For the next five installments of the 1001 Albums, we’ll be going by decade, starting from the 1960s (there are plenty of 50s albums on the list, but by this point I’ve listened to them all).
The Byrds, ‘Younger than Yesterday’
The final visit to the Byrds catalogue in the 1001 is also one of their best, with elements of both the psychedelic peculiarities they’d been rolling with on e.g. ‘Fifth Dimension’ (‘C.T.A. – 102’, which sounds like there’s a gremlin on the wing) and the country tinge that completely took over on ‘Sweetheart of the Rodeo’ (e.g. on ‘Time Between’). The most alarming song is the ‘Hamlet’-quoting raga drone ‘Mind Gardens’, but the best song is perhaps the most conventionally Byrds-ian, ‘My Back Pages’.
The Electric Prunes, ‘I Had Too Much to Dream Last Night’
The Prunes had a big hit with the title track, a ‘Nuggets’ staple written by Annette Tucker and Nancie Mantz and more famous than the band themselves. Looking to capitalise, the label stuck the Prunes in the studio but retained Tucker and Mantz as songwriters, much to the band’s chagrin. It’s probably unfair to dismiss the band as mere puppets for the songwriters, but the composers’ whimsical taste for cabaret, fairytale whimsy or brassy 40s Hollywood pop means this album is some way removed from contemporaries like 13th Floor Elevators. There are some genuine gems too: ‘Get Me to the World on Time’ is a psych-pop hit in the mode of the title track, while ‘Onie’ has a fragile ‘Femme Fatale’ quality.
Astrud Gilberto, ‘Beach Samba’
The last, I think, of the numerous Gilberto family bossa nova albums on the list. Astrud had sung for the first time on the Getz/Gilberto album, and made a star of herself with ‘The Girl from Ipanema’. This album, the only one of hers on the list, is her fifth, released in 1967. It’s the sort of groovy lounge music that seems to have been common in hip apartments in the era, with occasional stabs (usually in the intros) of other sounds: nursery rhyme glockenspiel, marching band (‘Parade’) and even a duet with her young son. Slight – nothing here lasts more than 2:48 – but charming.
Grateful Dead, ‘American Beauty’
The impression of the Dead in my head was as Fillmore psych-jam experimenters, compounded by ‘Live/Dead’ doing exactly that. ‘American Beauty’, however, shows a different side to them. Seemingly inspired by hanging out with Crosby, Stills and Nash, the album features a sort of folky country rock, heavy on harmonies, and opening with ‘Box of Rain’, a lovely song. ‘Spanish Dance Troupe’-era Gorky’s certainly heard this record. (Must confess this is a bit of a cheat: only after I’d listened to it this week did I find it actually came out in 1970).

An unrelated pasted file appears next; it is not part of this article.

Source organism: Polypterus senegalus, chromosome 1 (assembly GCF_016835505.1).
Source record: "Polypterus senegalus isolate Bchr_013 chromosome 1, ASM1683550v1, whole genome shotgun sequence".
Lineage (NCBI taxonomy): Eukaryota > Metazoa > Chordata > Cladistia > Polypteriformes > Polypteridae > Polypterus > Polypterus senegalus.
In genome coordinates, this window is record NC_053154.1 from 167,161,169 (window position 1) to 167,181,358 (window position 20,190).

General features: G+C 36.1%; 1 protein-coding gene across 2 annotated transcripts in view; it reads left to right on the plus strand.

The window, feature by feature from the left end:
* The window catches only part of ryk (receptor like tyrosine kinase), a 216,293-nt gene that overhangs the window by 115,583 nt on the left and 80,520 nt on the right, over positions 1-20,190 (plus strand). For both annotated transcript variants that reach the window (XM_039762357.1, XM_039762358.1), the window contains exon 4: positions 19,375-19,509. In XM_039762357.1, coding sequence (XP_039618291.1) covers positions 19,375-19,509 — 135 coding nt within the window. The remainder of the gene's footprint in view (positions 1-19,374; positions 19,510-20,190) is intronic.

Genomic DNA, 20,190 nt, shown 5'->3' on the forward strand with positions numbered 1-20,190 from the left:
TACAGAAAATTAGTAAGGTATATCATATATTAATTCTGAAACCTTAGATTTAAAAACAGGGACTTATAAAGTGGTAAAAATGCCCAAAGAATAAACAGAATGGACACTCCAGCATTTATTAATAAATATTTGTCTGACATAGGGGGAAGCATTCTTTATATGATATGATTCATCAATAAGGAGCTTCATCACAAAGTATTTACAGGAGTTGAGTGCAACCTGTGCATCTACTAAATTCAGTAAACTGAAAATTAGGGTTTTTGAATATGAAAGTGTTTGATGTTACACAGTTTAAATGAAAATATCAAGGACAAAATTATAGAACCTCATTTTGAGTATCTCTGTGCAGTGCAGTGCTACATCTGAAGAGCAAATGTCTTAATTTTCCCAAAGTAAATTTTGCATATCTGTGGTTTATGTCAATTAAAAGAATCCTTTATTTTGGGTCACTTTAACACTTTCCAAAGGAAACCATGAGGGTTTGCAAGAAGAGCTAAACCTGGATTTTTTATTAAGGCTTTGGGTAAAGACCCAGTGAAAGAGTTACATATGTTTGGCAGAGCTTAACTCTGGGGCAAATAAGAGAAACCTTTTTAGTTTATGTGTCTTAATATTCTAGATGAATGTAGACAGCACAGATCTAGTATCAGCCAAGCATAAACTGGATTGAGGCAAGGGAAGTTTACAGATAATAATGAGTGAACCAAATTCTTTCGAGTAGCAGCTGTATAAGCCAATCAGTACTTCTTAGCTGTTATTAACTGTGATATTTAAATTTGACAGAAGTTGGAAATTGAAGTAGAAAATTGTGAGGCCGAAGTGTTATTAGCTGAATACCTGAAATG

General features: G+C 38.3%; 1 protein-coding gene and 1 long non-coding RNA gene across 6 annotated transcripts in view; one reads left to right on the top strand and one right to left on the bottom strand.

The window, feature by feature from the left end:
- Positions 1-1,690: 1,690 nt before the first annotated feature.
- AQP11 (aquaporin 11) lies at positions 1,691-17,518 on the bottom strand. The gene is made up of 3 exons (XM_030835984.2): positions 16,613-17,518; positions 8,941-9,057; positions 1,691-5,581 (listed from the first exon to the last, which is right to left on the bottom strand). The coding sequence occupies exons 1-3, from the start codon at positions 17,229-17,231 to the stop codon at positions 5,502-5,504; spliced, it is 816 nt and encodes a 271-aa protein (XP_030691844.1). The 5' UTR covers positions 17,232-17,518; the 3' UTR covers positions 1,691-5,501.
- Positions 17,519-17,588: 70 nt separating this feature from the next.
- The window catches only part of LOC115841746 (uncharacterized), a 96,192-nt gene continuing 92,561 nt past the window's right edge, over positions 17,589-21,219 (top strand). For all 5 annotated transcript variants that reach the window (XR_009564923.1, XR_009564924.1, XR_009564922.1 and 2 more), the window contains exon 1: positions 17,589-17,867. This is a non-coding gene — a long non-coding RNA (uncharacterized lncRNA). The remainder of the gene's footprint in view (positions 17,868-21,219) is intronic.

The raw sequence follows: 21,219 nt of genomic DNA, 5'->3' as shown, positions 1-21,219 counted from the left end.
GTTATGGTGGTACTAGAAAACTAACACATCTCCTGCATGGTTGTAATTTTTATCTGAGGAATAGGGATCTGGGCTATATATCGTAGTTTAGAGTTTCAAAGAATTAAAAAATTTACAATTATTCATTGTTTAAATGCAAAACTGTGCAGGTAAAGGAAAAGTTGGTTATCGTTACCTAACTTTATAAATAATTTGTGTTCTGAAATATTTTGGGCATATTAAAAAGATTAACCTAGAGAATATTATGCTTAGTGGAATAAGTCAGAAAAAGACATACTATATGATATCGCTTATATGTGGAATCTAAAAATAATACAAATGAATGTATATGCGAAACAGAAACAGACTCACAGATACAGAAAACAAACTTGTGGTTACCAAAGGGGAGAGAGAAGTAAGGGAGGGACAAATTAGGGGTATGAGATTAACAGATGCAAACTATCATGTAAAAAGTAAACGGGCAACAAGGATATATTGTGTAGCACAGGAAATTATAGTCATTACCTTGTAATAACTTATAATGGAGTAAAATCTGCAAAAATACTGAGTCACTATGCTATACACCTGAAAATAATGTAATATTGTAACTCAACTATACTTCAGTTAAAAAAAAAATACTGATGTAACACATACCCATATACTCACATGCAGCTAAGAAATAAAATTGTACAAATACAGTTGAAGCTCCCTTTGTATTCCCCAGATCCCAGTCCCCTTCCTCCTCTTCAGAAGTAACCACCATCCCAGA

Iron Butterfly, ‘In-A-Gadda-Da-Vida’
Like the Electric Prunes album, the album and indeed the band are best known for the title track, a far-out jam which demonstrates how far you can push a song when all you’ve got is a riff. The rest of the album is unnotable: 60s rock with a particularly hymnal quality in the organ and monk vocals on some of the tracks. However, the album is 50% ‘In-A-Gadda-Da-Vida’, and that’s one of the crucial songs of the era.
The Kinks, ‘Something Else by the Kinks’
By this point Ray Davies was installed as producer as well as singer/songwriter. The production is hardly as ornate as, say, The Beatles: there’s something almost lo-fi about it. The songwriting is on point though, starting with a (possible) gay love song in ‘David Watts’, ending with ‘Waterloo Sunset’ and featuring harpsichords, piratical rags, Dave getting a single and more. One of their most interesting.
The Mothers of Invention, ‘We’re Only In It for the Money’
One of only two Mothers albums on the list (‘Freak Out!‘ is the other), this album, like Zappa’s later ‘Joe’s Garage’, is so driven by satire, peculiar experiments and viciousness that it’s hard to take any of it at face value. This complicates the attempt to critically appraise it, or even to get it, especially 50 years divorced from its context. Zappa and co seem to be swiping at 50s and 60s pop, left and right wing politics, and especially at ‘Sgt Pepper’s Lonely Hearts Club Band’ (the closing track seems to be a spoof of the chaotic crescendos in ‘A Day in the Life’, although it’s completely atonal). At the time, it must have seemed as edgy as, I dunno, Eminem, but the disregard for anything conventional means it’s hard to know whether repeat listens would bring it into focus or dull its edge. I’m glad I heard it, either way.
Next week: We are, of course, looking at seven from the 70s.
Status update: 917 listened to (92%), 84 remaining.